An exciting, entertaining series companion.



From the Ravenspire series , Vol. 3

A prince replaced by a double must reclaim his identity.

The crown prince of Akram, Javan Samad Najafai of the house of Kadar, has spent the past 10 years at Milisatria Academy fulfilling his mother’s dying wish. In his absence, a rebellious faction of aristocrats is slowly poisoning the king, and they plan on taking advantage of his addled state by replacing Javan with Rahim, the illegitimate son of the king’s cousin. Javan thwarts the attempts on his life only to have Rahim’s father identify Rahim as the true prince. Javan narrowly escapes execution but is sentenced to the Maqbara, a prison where prisoners are forced into gladiatorial combat against all manners of creatures and monsters for the viewing and gambling pleasure of the aristocracy. Pious, honorable Javan is horrified by this miscarriage of justice and by what’s happened to his kingdom. He sets out to win the tournament to gain an audience with the king and prove his identity. He gains a reluctant ally, then friend, in the warden’s slave, a pale-skinned girl with a secret. As they struggle for their respective freedoms, their evolution from friends to more is romantic and compelling. The action scenes are inventive, as are narrative moments from Rahim’s perspective. In a change from previous Ravenspire settings, Akram is Arab-coded (a sensitivity reader is thanked in the acknowledgements), but there are unobtrusive references to the other books.

An exciting, entertaining series companion. (Fantasy. 12-adult)

Pub Date: Feb. 13, 2018

ISBN: 978-0-06-265298-0

Page Count: 416

Publisher: Balzer + Bray/HarperCollins

Review Posted Online: Nov. 13, 2017

Kirkus Reviews Issue: Dec. 1, 2017

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This story is necessary. This story is important.

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Sixteen-year-old Starr Carter is a black girl and an expert at navigating the two worlds she exists in: one at Garden Heights, her black neighborhood, and the other at Williamson Prep, her suburban, mostly white high school.

Walking the line between the two becomes immensely harder when Starr is present at the fatal shooting of her childhood best friend, Khalil, by a white police officer. Khalil was unarmed. Khalil’s death becomes national news, where he’s called a thug and possible drug dealer and gangbanger. His death becomes justified in the eyes of many, including one of Starr’s best friends at school. The police’s lackadaisical attitude sparks anger and then protests in the community, turning it into a war zone. Questions remain about what happened in the moments leading to Khalil’s death, and the only witness is Starr, who must now decide what to say or do, if anything. Thomas cuts to the heart of the matter for Starr and for so many like her, laying bare the systemic racism that undergirds her world, and she does so honestly and inescapably, balancing heartbreak and humor. With smooth but powerful prose delivered in Starr’s natural, emphatic voice, finely nuanced characters, and intricate and realistic relationship dynamics, this novel will have readers rooting for Starr and opening their hearts to her friends and family.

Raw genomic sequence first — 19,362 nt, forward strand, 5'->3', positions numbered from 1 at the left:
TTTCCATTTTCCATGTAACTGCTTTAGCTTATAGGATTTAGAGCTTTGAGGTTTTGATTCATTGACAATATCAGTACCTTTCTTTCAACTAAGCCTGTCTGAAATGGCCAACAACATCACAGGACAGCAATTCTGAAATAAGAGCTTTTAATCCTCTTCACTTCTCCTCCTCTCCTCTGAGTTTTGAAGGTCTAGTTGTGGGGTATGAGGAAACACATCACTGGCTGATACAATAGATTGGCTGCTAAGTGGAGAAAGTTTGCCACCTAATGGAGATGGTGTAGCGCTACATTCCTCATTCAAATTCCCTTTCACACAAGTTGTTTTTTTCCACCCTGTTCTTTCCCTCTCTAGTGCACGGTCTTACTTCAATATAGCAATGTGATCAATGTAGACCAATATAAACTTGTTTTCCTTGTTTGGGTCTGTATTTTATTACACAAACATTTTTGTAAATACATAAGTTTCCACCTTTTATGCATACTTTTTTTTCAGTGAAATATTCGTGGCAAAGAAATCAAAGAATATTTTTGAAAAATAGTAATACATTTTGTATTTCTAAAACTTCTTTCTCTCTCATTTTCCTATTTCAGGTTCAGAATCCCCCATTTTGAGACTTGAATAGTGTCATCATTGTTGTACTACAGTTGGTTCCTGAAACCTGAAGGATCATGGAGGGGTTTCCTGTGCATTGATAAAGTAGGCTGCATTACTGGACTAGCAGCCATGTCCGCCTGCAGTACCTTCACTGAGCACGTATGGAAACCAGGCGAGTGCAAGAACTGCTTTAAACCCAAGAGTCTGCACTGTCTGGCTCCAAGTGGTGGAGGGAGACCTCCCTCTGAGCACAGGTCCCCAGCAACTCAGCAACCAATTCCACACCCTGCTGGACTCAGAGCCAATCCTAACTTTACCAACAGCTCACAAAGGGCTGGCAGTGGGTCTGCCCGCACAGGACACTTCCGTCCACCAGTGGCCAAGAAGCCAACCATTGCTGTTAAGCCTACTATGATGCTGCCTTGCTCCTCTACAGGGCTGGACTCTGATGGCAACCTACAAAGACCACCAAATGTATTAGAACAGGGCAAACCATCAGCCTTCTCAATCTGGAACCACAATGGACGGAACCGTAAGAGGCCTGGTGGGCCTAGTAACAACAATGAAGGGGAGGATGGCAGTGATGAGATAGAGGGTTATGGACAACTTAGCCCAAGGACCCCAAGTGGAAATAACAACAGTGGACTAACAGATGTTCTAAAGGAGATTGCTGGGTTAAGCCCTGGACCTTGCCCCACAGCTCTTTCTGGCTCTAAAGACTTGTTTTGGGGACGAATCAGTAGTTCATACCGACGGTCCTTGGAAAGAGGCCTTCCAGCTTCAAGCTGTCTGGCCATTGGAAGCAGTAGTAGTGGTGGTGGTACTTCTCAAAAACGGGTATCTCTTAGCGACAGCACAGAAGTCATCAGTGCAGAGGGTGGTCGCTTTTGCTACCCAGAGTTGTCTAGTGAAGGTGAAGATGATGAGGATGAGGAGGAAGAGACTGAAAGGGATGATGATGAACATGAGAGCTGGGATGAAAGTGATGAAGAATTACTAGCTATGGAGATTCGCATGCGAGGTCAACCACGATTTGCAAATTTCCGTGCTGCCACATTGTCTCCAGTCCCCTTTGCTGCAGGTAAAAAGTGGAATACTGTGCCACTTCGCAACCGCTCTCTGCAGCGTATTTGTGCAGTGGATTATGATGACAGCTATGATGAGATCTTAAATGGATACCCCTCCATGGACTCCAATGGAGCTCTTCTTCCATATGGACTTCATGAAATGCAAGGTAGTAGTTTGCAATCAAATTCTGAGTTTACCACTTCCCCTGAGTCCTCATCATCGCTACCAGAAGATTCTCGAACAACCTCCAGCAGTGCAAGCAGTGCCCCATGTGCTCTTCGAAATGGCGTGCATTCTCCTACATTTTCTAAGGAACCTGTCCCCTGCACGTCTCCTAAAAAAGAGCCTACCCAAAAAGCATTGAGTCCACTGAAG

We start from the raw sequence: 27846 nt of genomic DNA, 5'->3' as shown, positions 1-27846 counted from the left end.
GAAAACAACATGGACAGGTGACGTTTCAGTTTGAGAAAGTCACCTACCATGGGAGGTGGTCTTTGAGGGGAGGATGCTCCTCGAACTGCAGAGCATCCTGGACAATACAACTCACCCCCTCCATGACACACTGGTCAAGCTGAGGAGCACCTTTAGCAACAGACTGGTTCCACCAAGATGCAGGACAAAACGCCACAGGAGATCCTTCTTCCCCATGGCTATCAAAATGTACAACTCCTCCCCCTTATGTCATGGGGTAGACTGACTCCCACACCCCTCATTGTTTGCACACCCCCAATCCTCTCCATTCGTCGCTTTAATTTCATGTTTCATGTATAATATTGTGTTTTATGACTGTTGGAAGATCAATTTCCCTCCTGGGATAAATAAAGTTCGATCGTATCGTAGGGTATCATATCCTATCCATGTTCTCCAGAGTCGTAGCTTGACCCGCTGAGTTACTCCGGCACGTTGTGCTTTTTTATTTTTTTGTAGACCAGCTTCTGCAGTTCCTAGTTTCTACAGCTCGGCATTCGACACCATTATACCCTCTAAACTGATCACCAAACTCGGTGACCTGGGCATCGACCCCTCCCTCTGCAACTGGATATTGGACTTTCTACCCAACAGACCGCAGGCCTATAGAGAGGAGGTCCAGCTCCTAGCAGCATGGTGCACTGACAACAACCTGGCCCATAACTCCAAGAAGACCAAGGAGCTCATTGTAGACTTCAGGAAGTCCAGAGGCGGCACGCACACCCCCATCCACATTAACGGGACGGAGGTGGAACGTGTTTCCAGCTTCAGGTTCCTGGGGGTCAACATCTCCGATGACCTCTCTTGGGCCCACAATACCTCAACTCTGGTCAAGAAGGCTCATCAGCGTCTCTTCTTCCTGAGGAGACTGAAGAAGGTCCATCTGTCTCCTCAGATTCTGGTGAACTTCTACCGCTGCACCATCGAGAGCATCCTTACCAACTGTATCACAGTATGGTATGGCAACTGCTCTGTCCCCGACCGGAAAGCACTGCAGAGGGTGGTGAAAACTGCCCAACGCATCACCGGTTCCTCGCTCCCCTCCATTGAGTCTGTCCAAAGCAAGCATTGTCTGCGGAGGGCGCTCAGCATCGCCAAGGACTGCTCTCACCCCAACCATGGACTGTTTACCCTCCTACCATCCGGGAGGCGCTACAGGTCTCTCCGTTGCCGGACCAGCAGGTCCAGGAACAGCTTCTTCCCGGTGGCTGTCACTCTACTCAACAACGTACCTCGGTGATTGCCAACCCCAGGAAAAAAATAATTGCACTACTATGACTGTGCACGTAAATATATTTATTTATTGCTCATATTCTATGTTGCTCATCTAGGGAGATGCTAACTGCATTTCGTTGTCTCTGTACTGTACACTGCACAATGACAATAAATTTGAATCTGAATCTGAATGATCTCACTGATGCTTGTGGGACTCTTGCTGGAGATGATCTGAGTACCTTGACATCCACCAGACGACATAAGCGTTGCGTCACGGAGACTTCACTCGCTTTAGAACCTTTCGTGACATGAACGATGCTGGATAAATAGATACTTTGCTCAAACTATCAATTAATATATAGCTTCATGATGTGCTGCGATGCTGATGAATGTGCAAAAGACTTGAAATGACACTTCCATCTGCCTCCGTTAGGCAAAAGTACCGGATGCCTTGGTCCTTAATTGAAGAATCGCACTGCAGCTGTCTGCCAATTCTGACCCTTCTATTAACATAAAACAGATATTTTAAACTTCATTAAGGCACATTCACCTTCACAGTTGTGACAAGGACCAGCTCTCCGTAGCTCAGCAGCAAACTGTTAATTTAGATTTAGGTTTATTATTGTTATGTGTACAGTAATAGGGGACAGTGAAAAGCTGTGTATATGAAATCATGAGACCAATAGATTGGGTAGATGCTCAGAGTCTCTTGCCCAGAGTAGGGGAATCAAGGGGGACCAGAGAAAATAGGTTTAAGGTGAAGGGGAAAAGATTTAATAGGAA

This story is necessary. This story is important. (Fiction. 14-adult)

Pub Date: Feb. 28, 2017

ISBN: 978-0-06-249853-3

Page Count: 464

Publisher: Balzer + Bray/HarperCollins

Review Posted Online: Dec. 6, 2016

Kirkus Reviews Issue: Dec. 15, 2016

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An unpolished grab bag of incidents that tries to make a point about racial inequality.


Two teenage girls—Lena and Campbell—come together following a football game night gone wrong.

Campbell, who is white and new to Atlanta, now attends the school where Lena, who is black, is a queen bee. At a game between McPherson High and their rival, a racist slur leads to fights, and shots are fired. The unlikely pair are thrown together as they try to escape the dangers on campus only to find things are even more perilous on the outside; a police blockade forces them to walk through a dangerous neighborhood toward home. En route, a peaceful protest turns into rioting, and the presence of police sets off a clash with protestors with gruesome consequences. The book attempts to tackle racial injustice in America by offering two contrasting viewpoints via narrators of different races. However, it portrays black characters as violent and criminal and the white ones as excusably ignorant and subtly racist, seemingly redeemed by moments when they pause to consider their privileges and biases. Unresolved story arcs, underdeveloped characters, and a jumpy plot that tries to pack too much into too small a space leave the story lacking. This is not a story of friendship but of how trauma can forge a bond—albeit a weak and questionable one—if only for a night.

An unpolished grab bag of incidents that tries to make a point about racial inequality. (Fiction. 15-adult)

Pub Date: Aug. 6, 2019

ISBN: 978-1-4926-7889-2

Page Count: 272

Publisher: Sourcebooks Fire

Review Posted Online: May 22, 2019

Kirkus Reviews Issue: June 15, 2019

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